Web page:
It´s not a tall shaggy dog story to say that Stephanie Andrews has had some strange experiences with our canine friends. When you have trained as a veterinary nurse and worked in the industry for a while it is fair to say it is an occupational hazard that one or two of these characters are going to wake up with a bad hair day and get the urge to take their frustration out on the nearest person. After all none of us actually enjoys going to see the doctor and the same can be said of our pets. In fact it is probably worse for pets because, even though they suffer from similar ailments as ourselves, they have no way of describing the pain, where it is or any other symptoms that the doctor needs to know. It is no wonder then that they get a bit ratty when a human starts prodding and poking and sticking them with needles. Being scratched, bitten, mauled and molested by a patient is par for the course for a vet.
Her better half, Steve Tomblin, has lived through the trials and tribulations with her when they lived in England. A part of the services she used to offer was dog, and cat, boarding where anyone going on holiday could leave their pets in her care for the duration of their vacation. There were times when she had up to thirteen dogs in her home all at the same time. Now, you would think that so many animals would create a territorial problem but not once were there any disputes among her guests.
“What I found was that because the dogs were on neutral territory there was never a problem, whether they were all in the house together or if I took them all out for a walk.”
It was when she was training to be a veterinary nurse in London that she met Steve who at the time was studying at Bristol university. He was rooming with her brother when she went for a week long visit and somehow she managed to see past his love of alternative music, his shoulder-length dyed red hair and his eclectic studentified dress sense into his keen mind and eventually they started dating. He was studying electronic engineering for four years and already knew how to build a computer from the ground up. Upon graduating he worked for about three years with British Aerospace repairing computers, problem solving and occasionally doing a bit of programming, which he didn’t enjoy as much, that part of the industry not challenging enough for his analytical mind.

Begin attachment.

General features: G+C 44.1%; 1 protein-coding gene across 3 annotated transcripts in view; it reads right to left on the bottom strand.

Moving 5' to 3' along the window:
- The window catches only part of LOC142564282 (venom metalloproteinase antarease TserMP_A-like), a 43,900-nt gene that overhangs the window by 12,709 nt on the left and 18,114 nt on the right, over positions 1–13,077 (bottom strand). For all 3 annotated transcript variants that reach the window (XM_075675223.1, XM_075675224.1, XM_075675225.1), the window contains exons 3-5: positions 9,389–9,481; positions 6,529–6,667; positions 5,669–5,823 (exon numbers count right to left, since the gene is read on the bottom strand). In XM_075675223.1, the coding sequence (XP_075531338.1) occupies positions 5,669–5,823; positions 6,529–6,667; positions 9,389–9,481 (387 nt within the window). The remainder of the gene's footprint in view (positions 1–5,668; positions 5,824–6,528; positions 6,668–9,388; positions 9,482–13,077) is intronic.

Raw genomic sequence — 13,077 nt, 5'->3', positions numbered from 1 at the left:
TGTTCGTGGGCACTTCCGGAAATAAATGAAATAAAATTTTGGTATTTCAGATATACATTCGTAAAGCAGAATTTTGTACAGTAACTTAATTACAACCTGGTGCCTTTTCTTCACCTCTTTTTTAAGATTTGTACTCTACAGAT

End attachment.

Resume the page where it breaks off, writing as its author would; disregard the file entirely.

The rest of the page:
The impetus to move to Tenerife first arose when Steph caught meningitis from working too many hours, seven days a week in a veterinary surgery that some days had her on call for twenty-four hours. Being a vet can be a very taxing profession combined with a lot of stress and the job was starting to take its toll, and for health reasons she had to leave a post she enjoyed. After leaving the surgery she set up her grooming, boarding and cat care business but now that the germ of an idea had been planted to live abroad her mind was set on the change. For Steve it was a yearning for more of a challenge than what he was getting from his current job and a need for a change of pace. He was all for the idea.
Having visited here several times before they both decided it was the place they would most prefer to live and it was on one of their breaks here that they saw an apartment they liked, phoned home to sort out some funds for a deposit and bought it.
In January 2017 they were fully packed, on a plane, in Los Cristianos, unpacked and settled down into a new way of life in the blink of an eye. For them it was that simple, with no looking back and no regrets. After a short holiday period to settle in both of them continued with their professions – Steve as a mobile computer technician, working for individuals as well as companies and Steph starting her company, Waggytails, still concentrating on the boarding aspect of her job but also providing a service for pet grooming, walking and obedience training.
“Sometimes I get owners bringing their dogs to me who have been ruling the house for years, have been so mollycoddled that they just don´t know how to control them,” Steph explains. “One of the simplest things and one of the first that I have to do is assert my authority over the dogs. Teaching them to sit is the first step. Before it eats, before it drinks, when I want it to. Once we get to that stage the dog starts to realise who´s boss and is easier to train from there on in.”
Steve is also something of an animal person himself, off-times helping out with the animals under Steph´s care as well as looking after their cat and two dogs. “I´m not quite as mad as Steph but she´s convinced me to constantly have a big bag of dog food in the car for when we go for a drive around the island. Whenever she spots a stray dog it´s a quick pull over to the side of the road, a quick feed and then we´re off again until we spot the next one,” Steve smiles.
“Sometimes it seems we spend more time looking out for strays than admiring the scenery.”
It is amazing how animals have such distinct characters, cats as well as dogs. They both remember the cat they used to have in England that had a deformed paw that looked like a boxing glove. Whenever guests came around it was as if it became embarrassed and would always hide that particular paw away from any curious eyes. Steve and Steph are an ever-growing group of ex-pats who are emigrating abroad. As a youngster Steph lived briefly in Switzerland and never felt completely settled in England, while Steve just liked the idea of living in sunnier climes and enjoying the greater sense of freedom that his has found here. Both of them foresee a considerable future here and consider themselves fortunate to be living on an island with unarguably the best and most moderate temperature in the world. It is nigh impossible to disagree with that statement.